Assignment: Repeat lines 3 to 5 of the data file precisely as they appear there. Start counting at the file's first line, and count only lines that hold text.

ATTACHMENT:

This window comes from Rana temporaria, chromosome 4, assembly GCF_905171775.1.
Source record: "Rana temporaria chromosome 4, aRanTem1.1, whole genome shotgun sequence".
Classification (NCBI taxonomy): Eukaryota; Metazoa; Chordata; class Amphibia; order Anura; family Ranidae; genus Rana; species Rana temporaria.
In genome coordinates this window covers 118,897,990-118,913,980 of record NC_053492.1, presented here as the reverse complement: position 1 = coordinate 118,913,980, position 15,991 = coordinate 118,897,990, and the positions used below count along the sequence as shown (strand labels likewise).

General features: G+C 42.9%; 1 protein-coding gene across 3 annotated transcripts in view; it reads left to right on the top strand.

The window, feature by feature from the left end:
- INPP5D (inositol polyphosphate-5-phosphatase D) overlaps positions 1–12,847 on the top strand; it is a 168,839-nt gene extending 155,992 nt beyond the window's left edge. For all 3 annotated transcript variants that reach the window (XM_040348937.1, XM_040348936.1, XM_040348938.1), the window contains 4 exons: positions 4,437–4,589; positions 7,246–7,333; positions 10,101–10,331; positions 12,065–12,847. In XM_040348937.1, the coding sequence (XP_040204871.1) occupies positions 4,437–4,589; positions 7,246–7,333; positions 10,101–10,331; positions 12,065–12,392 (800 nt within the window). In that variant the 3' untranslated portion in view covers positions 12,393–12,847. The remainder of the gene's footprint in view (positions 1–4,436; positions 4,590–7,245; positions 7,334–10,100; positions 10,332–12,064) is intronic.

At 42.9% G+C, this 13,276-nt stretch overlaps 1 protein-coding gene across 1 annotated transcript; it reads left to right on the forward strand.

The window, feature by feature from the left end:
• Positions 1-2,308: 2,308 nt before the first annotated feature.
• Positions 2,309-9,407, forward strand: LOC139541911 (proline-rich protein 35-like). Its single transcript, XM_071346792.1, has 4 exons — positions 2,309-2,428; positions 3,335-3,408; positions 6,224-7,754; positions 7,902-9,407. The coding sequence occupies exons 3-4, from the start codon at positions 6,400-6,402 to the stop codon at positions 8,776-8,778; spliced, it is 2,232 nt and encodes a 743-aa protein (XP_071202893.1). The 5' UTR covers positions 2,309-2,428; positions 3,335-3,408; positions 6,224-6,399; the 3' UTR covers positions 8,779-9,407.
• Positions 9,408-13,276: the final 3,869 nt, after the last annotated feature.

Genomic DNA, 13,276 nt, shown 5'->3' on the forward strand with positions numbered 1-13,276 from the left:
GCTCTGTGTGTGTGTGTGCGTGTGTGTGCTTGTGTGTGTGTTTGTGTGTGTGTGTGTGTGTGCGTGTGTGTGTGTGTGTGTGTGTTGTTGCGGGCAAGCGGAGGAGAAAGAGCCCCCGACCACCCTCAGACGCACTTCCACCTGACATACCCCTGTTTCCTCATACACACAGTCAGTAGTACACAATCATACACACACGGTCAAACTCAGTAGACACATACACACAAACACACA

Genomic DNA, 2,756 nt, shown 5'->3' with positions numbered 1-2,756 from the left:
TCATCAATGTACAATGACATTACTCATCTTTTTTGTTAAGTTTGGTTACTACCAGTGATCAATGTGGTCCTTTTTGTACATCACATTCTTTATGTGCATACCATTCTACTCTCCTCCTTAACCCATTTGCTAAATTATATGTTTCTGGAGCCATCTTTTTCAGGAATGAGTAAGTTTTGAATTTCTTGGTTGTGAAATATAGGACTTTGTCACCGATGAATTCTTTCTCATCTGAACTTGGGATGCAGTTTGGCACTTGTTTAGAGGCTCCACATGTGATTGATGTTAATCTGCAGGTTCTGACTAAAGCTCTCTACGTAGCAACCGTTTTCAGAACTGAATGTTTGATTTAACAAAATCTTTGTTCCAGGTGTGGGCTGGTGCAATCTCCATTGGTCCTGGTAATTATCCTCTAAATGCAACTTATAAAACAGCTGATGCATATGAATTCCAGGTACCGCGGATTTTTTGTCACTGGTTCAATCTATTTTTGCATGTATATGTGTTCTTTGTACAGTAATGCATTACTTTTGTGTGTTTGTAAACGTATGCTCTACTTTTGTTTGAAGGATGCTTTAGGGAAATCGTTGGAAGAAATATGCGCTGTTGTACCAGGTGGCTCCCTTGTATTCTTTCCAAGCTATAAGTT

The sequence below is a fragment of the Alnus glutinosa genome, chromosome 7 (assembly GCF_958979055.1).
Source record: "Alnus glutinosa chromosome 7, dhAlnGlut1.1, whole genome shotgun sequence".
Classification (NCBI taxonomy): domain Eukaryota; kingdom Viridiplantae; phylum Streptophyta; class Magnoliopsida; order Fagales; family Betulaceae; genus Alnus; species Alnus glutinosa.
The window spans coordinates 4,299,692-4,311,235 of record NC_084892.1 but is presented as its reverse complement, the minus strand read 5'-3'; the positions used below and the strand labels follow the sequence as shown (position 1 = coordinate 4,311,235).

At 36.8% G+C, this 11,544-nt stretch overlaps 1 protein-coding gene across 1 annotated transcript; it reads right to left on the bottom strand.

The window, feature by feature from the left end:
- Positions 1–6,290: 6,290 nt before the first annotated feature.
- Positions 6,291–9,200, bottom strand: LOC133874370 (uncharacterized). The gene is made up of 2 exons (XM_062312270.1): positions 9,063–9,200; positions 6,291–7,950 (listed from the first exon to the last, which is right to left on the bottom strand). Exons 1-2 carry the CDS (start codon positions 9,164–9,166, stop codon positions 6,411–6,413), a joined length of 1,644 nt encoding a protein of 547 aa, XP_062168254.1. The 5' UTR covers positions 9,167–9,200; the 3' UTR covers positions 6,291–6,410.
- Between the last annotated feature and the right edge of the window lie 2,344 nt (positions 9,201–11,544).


Classification (NCBI taxonomy): Eukaryota; Metazoa; Chordata; class Amphibia; order Anura; family Ranidae; genus Rana; species Rana temporaria.
In genome coordinates this window covers 118,897,990-118,913,980 of record NC_053492.1, presented here as the reverse complement: position 1 = coordinate 118,913,980, position 15,991 = coordinate 118,897,990, and the positions used below count along the sequence as shown (strand labels likewise).

General features: G+C 42.9%; 1 protein-coding gene across 3 annotated transcripts in view; it reads left to right on the top strand.